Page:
Norwegian gas production was 11.2 bcm in January, flat y/y. It was the first month since June 2018 in which production did not decline y/y. Production could well remain soft until Q2 19, when a much lighter maintenance schedule y/y and a ramping-up of Aasta Hansteen should boost flows, particularly in May. We should then see a y/y decline in production return in Q3 19, due to a much heavier maintenance schedule and expected soft gas balances. Production in Q4 19 should then rise y/y as a number of new fields are expected to come online. We forecast production in summer 2019 will be down y/y by 2.1 bcm in aggregate, while total 2019 production will be 1.5 bcm lower y/y at 120.1 bcm.
In summer 2018, there were initial expectations that Norwegian gas production in winter 2018-19 would see a boost owing to strong European demand and the start-up of the new Aasta Hansteen field. Instead, a slow start to life stemming from a number of commissioning problems has so far largely shut-in Aasta Hansteen output. With the new field stuttering, natural field declines have shown evidence of accelerating, with non-flexible Norwegian supply dropping by around 1 bcm y/y over Q4 18, according to the latest field level data available. Norwegian producers have been reluctant to turn up flexible supply to offset those declines while European balances have been comfortable. Over Q4 18, Oseberg output was 0.3 bcm lower y/y. The Oseberg Vestflanken 2 project came online in October 2018, but the project is focussed primarily on increasing oil production until July 2019, after which gas output will rise by about 2-3 mcm/d, according to Equinor. Troll output fared slightly better in December 2018, rising by 70 mcm y/y to 3.4 bcm, after posting a 0.5 bcm y/y drop in November 2018. However, a much sharper increase in flexible output would have been needed to offset the declines elsewhere in Q4 18.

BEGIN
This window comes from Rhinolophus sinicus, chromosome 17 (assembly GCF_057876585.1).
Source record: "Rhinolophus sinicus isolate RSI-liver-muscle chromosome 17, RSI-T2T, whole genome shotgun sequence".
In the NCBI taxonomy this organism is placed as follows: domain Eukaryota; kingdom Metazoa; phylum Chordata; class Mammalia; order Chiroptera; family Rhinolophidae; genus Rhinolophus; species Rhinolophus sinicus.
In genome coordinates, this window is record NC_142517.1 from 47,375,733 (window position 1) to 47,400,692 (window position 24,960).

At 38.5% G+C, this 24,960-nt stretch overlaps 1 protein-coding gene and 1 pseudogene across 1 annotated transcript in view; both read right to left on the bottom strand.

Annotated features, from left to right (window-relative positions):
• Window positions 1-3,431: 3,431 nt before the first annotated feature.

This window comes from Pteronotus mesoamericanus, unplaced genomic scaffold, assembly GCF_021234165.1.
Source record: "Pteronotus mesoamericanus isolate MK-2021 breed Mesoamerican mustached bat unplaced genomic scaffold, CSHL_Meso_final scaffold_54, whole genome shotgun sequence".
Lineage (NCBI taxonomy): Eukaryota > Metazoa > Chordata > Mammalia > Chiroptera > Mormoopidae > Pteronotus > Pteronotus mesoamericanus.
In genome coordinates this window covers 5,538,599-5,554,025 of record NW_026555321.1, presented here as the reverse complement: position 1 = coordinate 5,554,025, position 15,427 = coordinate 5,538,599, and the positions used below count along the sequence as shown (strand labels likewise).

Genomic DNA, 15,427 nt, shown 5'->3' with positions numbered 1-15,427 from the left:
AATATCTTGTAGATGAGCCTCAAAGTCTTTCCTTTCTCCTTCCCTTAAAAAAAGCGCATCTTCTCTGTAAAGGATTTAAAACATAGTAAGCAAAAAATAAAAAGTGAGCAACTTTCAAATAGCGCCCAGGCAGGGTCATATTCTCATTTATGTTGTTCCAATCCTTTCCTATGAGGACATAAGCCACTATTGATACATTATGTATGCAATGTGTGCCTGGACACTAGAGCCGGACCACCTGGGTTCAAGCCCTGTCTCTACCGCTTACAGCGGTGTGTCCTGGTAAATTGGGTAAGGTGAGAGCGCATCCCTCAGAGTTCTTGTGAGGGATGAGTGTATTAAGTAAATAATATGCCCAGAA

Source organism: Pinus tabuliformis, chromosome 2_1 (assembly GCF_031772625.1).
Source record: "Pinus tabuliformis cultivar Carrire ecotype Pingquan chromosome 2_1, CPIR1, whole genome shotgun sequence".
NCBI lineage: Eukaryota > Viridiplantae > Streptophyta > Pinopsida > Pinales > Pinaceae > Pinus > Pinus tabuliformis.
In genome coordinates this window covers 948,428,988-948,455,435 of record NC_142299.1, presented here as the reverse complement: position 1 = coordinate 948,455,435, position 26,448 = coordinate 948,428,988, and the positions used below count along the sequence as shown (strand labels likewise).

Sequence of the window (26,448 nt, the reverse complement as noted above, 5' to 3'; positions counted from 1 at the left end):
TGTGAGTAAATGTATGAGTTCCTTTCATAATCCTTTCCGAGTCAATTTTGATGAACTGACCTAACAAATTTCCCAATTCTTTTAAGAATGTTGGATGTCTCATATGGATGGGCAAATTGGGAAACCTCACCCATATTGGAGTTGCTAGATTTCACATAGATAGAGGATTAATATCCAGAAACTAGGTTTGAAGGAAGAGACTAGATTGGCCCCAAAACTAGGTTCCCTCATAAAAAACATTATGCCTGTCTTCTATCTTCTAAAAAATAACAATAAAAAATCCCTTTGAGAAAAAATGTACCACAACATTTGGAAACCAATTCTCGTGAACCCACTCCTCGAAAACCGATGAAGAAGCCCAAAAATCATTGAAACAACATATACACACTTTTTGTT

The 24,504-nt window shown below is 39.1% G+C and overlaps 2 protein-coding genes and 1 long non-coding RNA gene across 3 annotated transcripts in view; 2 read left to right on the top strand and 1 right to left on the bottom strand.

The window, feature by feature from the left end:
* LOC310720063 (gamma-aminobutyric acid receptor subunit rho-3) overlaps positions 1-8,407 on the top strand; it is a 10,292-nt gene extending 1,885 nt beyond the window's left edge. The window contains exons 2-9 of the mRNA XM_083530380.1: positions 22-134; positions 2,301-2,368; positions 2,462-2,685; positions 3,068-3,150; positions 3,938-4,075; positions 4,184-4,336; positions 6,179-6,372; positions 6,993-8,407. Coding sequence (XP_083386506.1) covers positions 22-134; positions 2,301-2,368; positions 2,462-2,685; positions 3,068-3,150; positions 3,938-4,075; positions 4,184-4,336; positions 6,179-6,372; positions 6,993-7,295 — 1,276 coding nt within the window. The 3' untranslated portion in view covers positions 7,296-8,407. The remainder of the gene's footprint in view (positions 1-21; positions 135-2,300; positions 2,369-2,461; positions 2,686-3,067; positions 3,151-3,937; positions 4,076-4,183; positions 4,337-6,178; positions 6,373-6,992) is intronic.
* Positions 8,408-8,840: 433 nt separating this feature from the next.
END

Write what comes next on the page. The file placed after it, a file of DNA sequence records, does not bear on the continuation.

With demand forecast to remain soft the rest of this winter, we expect total flows to remain slightly lower or flat y/y in March. Aasta Hansteen finally returned to full service on 15 February, but the boost from the new field is likely to only offset the declines from older fields. We expect total flows to ramp-up in May, when maintenance is scheduled to be nearly 0.5 bcm lighter y/y, but the rise is likely to be short-lived. Norwegian output should fall in Q3 19, when maintenance cuts are a massive 3.6 bcm heavier y/y. The expected heavy Norwegian maintenance in Q3 19 has reinforced the contango in the TTF Q2 19-Q3 19 spread, pushing Q2 19 to a 25 cent/MWh discount on 18 February, from a 25 cent/MWh premium at the start of the year.
|Fig 1: Production forecast, bcm, y/y||Fig 2: TTF Q2 19-Q3 19 spread, €/MWh|
|Source: NPD, Energy Aspects||Source: Reuters, Energy Aspects|